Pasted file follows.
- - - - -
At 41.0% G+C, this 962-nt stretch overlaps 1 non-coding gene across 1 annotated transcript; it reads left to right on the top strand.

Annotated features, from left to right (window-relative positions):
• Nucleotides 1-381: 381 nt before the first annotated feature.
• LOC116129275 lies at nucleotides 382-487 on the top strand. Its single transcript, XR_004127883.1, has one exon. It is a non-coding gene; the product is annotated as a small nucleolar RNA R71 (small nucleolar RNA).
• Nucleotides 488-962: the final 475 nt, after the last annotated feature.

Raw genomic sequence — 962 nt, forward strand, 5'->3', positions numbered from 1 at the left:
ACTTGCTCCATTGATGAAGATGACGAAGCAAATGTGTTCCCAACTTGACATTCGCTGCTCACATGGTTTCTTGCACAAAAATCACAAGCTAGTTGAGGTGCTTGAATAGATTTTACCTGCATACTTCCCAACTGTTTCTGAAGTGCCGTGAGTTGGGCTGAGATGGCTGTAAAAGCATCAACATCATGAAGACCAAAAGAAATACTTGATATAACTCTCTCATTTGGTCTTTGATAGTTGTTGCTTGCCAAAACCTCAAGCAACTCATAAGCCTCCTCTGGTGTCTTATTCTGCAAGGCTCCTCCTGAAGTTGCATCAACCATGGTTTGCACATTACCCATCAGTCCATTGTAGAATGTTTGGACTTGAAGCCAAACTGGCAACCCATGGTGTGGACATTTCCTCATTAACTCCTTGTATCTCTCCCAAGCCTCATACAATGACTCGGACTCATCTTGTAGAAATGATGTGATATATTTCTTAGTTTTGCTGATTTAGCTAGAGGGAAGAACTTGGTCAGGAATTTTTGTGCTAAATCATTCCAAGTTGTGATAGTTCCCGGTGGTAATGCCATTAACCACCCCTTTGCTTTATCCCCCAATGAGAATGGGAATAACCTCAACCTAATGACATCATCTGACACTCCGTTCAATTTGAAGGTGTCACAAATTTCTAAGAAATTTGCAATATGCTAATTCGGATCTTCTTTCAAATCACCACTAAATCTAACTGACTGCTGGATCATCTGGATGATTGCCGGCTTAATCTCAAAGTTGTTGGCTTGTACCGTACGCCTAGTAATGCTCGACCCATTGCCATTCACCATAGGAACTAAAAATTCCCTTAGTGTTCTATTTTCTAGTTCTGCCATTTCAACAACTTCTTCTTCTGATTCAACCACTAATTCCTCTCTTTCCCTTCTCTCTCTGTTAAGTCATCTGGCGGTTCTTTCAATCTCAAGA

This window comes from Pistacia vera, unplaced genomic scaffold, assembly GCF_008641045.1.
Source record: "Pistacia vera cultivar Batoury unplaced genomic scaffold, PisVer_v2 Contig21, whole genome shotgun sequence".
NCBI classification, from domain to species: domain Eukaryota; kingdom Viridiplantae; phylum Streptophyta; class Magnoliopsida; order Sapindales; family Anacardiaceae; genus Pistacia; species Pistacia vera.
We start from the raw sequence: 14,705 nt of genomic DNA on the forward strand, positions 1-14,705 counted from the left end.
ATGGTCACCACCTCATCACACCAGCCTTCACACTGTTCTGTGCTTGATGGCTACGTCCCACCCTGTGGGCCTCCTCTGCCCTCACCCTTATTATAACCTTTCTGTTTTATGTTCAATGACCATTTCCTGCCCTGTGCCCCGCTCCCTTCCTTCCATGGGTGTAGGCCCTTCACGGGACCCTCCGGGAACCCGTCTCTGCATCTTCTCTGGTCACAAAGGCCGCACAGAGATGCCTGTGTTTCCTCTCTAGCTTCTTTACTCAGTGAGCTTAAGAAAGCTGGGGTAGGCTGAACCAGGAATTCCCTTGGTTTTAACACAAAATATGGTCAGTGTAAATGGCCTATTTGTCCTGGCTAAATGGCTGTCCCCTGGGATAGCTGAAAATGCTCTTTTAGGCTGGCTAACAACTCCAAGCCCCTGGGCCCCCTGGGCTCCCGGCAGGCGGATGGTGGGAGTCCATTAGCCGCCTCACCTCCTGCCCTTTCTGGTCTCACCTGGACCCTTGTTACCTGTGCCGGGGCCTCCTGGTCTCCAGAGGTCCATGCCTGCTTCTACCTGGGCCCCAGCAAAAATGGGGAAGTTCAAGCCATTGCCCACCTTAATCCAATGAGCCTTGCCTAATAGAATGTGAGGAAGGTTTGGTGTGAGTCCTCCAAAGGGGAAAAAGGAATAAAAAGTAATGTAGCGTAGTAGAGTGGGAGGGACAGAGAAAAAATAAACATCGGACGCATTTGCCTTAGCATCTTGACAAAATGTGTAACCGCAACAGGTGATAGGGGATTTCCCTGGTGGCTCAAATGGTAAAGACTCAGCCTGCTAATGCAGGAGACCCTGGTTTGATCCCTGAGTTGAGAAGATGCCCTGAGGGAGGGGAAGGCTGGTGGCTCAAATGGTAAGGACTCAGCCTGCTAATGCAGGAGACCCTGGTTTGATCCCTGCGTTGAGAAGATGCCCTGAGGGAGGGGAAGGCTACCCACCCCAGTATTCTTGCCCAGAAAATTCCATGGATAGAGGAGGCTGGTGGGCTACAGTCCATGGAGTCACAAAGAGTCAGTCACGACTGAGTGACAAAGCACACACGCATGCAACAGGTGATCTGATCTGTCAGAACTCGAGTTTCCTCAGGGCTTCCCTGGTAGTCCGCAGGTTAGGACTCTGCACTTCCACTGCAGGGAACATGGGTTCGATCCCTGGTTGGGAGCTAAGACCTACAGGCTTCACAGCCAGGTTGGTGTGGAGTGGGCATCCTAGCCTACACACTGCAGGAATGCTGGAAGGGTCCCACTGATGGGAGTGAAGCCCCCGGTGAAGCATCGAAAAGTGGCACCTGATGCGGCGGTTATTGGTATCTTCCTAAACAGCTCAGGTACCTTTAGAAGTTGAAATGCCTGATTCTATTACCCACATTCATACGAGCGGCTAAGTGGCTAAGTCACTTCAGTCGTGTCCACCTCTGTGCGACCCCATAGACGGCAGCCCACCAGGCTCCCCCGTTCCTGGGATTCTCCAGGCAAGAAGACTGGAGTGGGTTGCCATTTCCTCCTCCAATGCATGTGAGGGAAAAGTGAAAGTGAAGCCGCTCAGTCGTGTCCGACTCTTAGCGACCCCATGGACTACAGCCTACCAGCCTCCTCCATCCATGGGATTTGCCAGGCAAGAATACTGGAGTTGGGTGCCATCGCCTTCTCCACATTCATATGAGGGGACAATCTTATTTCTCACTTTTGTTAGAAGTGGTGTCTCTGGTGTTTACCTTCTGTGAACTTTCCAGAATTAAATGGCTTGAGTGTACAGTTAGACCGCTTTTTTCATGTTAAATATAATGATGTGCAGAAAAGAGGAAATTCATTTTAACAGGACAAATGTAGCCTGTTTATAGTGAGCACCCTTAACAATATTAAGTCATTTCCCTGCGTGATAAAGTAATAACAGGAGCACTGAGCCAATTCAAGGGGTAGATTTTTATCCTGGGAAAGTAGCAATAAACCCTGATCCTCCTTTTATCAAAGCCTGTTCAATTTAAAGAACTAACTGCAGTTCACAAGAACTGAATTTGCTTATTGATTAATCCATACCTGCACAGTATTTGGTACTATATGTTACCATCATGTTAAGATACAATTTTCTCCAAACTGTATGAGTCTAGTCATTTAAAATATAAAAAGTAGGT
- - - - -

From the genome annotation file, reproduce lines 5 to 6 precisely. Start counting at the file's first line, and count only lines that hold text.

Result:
• Nucleotides 488-962: the final 475 nt, after the last annotated feature.

Raw genomic sequence — 962 nt, forward strand, 5'->3', positions numbered from 1 at the left: